For example, FeeX explains that the ClearBridge Small Cap Growth fund carries an expense ratio of 1.32% for A Shares, 2.17% for C Shares, and .90% for I Shares. But I Shares require large minimum investments. The minimum investment for the I Share in this particular fund is $1 million.

What are R Shares? 

Some share classes are specifically designed for employer-sponsored retirement plans. These are known as R Shares and typically range from R-1 to R-6. The latter is designed to strip investment costs from distribution costs and other revenue-sharing costs to provide a heightened level of fee transparency.

“With the R Shares, there can potentially be a component of revenue sharing that is attached to them,” explains Cirillo. “The R6 Class doesn’t have 12-b1s or servicing fees, and there’s no revenue sharing attached to them. They’re completely stripped down.”

While R Shares typically carry no front-or-back-end loads, expense ratios can vary among the different classes. If they carry 12b-1 fees, they typically range from .25% to .50%.

R-6 Shares are typically accessible to mid-to-mega plans with assets ranging from $10 million to more than $250 million, according to research by Eagle Asset Management. Smaller plans could easily access A Shares and R-3 Shares.

NEXT: An Evolution in Share Classes

Most funds with share classes from A to R5 can have some element of revenue-sharing, where fees can be taken from investments to pay commissions for the services of third-party providers— some of which may not have a fiduciary responsibility or legal obligation to act in the participants’ best interests. Add to that confusion the varying expense ratios among share classes. Together, these make the corner stone of most litigation going on in the industry today.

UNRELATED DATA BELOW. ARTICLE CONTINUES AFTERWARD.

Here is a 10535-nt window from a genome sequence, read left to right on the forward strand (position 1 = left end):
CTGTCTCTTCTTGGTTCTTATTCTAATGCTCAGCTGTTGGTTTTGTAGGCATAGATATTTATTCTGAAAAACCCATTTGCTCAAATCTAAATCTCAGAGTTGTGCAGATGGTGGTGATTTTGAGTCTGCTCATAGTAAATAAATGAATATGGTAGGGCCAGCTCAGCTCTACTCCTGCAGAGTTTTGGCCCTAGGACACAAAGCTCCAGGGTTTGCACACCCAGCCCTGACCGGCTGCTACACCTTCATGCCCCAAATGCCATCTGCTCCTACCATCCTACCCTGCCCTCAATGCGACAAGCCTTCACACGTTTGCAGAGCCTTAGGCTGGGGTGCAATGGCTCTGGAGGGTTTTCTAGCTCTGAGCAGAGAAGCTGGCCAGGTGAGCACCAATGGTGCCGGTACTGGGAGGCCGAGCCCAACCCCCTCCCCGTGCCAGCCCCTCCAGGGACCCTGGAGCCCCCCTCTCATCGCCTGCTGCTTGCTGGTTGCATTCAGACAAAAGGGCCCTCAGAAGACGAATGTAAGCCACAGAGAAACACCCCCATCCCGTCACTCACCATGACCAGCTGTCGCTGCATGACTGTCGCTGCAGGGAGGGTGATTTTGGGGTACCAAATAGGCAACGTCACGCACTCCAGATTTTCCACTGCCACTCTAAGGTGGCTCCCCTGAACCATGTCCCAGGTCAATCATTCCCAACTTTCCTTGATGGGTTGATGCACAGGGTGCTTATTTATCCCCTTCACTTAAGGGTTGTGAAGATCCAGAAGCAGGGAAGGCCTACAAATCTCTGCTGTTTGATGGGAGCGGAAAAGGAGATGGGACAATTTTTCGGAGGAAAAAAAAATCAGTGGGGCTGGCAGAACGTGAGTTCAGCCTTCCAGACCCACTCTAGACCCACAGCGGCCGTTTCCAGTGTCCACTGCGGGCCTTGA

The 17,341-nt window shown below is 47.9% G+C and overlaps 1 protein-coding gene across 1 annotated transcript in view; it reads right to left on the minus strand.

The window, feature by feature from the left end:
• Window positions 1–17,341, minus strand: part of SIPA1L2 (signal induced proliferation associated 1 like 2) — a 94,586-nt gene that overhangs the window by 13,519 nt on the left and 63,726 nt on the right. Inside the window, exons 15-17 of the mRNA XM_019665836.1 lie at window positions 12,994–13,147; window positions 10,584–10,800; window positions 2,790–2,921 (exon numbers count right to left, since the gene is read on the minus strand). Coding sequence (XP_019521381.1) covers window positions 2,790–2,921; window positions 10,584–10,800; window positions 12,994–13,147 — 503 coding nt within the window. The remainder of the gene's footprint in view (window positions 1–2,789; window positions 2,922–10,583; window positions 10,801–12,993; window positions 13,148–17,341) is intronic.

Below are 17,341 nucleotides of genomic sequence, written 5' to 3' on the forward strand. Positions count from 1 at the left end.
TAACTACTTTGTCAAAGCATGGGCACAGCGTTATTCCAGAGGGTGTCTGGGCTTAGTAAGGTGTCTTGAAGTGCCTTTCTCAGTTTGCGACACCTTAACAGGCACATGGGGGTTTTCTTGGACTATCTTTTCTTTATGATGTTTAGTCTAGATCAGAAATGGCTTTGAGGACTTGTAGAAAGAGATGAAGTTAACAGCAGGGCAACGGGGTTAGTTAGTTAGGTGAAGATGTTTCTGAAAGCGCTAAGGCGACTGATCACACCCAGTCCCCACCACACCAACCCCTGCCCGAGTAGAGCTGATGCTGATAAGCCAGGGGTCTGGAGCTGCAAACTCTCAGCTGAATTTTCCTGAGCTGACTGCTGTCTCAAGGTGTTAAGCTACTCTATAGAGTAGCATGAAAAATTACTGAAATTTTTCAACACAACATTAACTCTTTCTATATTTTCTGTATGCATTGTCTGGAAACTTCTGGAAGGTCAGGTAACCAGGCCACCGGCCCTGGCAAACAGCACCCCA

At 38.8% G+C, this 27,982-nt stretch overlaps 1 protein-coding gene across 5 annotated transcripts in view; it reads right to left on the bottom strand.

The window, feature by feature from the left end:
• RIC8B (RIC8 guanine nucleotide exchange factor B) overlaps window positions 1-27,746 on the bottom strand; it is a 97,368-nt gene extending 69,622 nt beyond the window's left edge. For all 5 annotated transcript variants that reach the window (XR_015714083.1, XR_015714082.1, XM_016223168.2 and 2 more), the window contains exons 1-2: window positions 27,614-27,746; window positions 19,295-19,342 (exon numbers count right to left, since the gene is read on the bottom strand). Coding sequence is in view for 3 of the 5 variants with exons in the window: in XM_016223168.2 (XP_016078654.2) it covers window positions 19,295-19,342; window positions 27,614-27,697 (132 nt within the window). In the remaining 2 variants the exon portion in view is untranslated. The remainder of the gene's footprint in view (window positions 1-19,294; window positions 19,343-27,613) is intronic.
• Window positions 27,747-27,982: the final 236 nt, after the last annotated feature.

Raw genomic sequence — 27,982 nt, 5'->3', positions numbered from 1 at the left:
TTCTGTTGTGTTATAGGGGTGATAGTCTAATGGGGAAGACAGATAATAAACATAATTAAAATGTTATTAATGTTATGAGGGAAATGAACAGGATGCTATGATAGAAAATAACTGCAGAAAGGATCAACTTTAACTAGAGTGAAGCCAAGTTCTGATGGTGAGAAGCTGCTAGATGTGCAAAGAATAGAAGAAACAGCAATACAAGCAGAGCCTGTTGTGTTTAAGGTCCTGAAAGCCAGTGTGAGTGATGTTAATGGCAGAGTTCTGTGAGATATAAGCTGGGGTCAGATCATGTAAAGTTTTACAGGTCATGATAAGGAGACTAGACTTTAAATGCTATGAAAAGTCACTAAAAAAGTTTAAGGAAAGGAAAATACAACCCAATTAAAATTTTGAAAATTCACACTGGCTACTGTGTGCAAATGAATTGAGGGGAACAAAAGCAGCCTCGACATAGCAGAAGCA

In response, fund managers are developing new share classes or tweaking old ones to break apart intermingled revenue sharing.

“By stripping out the investment costs from the revenue sharing or the plan costs, you can better segment what you’re paying for,” explains David Blanchett, head of retirement research at Morningstar Investment Management.

What are T Shares and Clean Shares? 

Some mutual fund shares, including T Shares, were designed in response the DOL’s fiduciary rule, which makes virtually every adviser working with an employer-sponsored retirement plan or individual retirement account (IRA) a fiduciary. And despite going through more than a year of regulatory chaos, the DOL has announced it will begin undergoing implementation on June 9.

T Shares are designed to carry a uniform upfront sales charge across all funds, so advisers won’t be tempted to push one fund over another to receive a higher commission, according to Morningstar. Advisers would also have an easier time disclosing fees and what they are for. On the other hand, the load could vary widely on A or C Shares depending on the fund and its relationship to the intermediaries receiving that fee.     

T Shares typically carry a maximum 2.5% front-end sales load, and usually a .25% 12b-1 fee.

Other shares built in response to the DOL rule are “clean shares,” which are designed to untangle revenue sharing. In a recent analysis, Morningstar concludes that these shares would aim to “charge clients for managing their money (and other associated expenses)” for a level fee that includes no charges to service providers doing something other than managing portfolios.

“Within the defined contribution space, there has been a movement among plan sponsors to strip away the investment costs from the plan costs,” explains Blanchett. “By stripping out the investment costs from the plan costs, you can better segment what you’re paying for.”

“Defined Contribution Plan Share Classes: The Role of Fund Fees in Optimizing Cost Efficiencies” can be found at EagleAsset.com.